Over the last three decades or so, social scientists have followed assisted reproductive technologies (ARTs) on routes of routinisation and globalisation, examining their development by clinicians and scientists as well as their impact on the daily lives of involuntarily childless couples in different cultural and socio-economic contexts. Recently, similar attention has been directed at selective reproductive technologies (SRTs) as these continue to be routinised and globalised as clinical-laboratory practices.

This website brings together the different elements which make up a three-year research project funded by the Sapere Aude Young Researcher programme of the Danish Independent Research Council. Further to enabling an ethnographic study of sperm banking practices in China entitled “Exchanging ‘good’ life”, the project aims to invigorate the momentum surrounding social studies of SRTs around the world through two international conferences and a researcher exchange programme between China and Denmark.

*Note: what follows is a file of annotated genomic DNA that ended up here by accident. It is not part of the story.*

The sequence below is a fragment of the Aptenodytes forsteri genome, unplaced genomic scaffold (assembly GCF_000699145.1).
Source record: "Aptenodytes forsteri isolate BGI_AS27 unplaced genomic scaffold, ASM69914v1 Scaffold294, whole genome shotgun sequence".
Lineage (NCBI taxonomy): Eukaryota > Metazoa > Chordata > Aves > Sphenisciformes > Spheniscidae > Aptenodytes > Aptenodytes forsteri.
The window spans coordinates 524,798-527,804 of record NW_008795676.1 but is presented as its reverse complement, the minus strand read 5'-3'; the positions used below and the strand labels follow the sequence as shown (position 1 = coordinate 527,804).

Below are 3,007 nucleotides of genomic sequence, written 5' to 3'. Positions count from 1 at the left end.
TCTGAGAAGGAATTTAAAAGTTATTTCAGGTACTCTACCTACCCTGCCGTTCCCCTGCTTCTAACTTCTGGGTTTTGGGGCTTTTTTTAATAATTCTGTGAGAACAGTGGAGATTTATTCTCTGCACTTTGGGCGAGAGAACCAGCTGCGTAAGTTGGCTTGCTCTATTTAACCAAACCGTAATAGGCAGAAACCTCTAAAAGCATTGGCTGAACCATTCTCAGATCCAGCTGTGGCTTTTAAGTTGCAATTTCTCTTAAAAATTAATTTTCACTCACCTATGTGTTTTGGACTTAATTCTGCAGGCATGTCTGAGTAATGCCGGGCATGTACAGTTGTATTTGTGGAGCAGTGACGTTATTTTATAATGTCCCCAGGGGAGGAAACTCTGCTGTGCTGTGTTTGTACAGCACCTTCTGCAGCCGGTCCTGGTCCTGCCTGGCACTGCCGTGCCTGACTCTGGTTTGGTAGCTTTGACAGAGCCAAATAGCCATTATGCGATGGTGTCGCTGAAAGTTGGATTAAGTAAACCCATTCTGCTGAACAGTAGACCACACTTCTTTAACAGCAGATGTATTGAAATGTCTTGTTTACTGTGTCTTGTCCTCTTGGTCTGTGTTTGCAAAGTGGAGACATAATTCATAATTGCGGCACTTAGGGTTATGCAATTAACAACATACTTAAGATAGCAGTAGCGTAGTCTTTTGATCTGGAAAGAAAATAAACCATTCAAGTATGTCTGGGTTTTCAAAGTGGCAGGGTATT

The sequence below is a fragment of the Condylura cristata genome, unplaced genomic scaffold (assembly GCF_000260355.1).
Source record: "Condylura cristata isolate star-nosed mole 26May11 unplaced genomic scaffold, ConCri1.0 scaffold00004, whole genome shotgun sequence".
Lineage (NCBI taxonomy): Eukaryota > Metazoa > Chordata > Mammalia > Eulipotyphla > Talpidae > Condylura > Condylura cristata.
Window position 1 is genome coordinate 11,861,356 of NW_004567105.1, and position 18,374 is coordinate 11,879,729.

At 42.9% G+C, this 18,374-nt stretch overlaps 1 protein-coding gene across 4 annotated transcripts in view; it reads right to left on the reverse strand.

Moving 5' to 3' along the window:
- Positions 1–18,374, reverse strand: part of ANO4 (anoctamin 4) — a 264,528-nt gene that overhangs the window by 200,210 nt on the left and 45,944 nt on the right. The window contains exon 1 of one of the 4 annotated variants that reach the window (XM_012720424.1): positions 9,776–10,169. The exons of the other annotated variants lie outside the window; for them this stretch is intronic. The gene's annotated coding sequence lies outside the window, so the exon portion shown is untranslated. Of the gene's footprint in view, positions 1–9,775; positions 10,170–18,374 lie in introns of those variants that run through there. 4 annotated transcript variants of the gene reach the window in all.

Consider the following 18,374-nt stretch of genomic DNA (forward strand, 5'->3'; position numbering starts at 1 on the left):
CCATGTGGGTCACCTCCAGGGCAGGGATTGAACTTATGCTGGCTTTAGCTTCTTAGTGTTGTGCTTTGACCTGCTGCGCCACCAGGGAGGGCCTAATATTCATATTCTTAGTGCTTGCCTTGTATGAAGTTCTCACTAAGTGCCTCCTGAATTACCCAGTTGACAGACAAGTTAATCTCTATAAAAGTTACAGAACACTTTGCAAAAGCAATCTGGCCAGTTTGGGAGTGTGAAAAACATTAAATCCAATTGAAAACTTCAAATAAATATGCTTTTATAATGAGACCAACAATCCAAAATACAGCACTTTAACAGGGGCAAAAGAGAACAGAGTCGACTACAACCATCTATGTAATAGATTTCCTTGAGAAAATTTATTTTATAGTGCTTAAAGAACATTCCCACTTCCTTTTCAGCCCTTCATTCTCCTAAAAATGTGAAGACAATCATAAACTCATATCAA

What are Selective Reproductive Technologies?

Although they often rely on similar techniques to those used in assisted reproduction and will often overlap, it is important to distinguish between these forms of reproductive technology: while ARTs aim to overcome biological obstacles to ‘natural’ reproduction, SRTs aim to prevent or allow the birth of certain ‘kinds of children’;.

Selective reproductive technologies:

- comprise of specific laboratory and clinical techniques which facilitate the selective fertilisation of gametes, implantation of embryos or abortion of foetuses;

- encompass practices of e.g. counseling, carrier testing, gamete donor screening, gamete and embryo quality assessment/biopsy, ultrasonography, blood chemistry analysis, amniocentesis, chorionic villus sampling, karyotyping, genetic testing and/or induced abortion;

- generate deliberations and negotiations about whether (and if so how) to begin, terminate or continue a pregnancy;

- are used by individuals and governments to prevent or promote the birth of certain ‘kinds of children’ (e.g. a child suffering from ‘serious disease’, a healthy child, an intelligent child, a male child, a saviour sibling).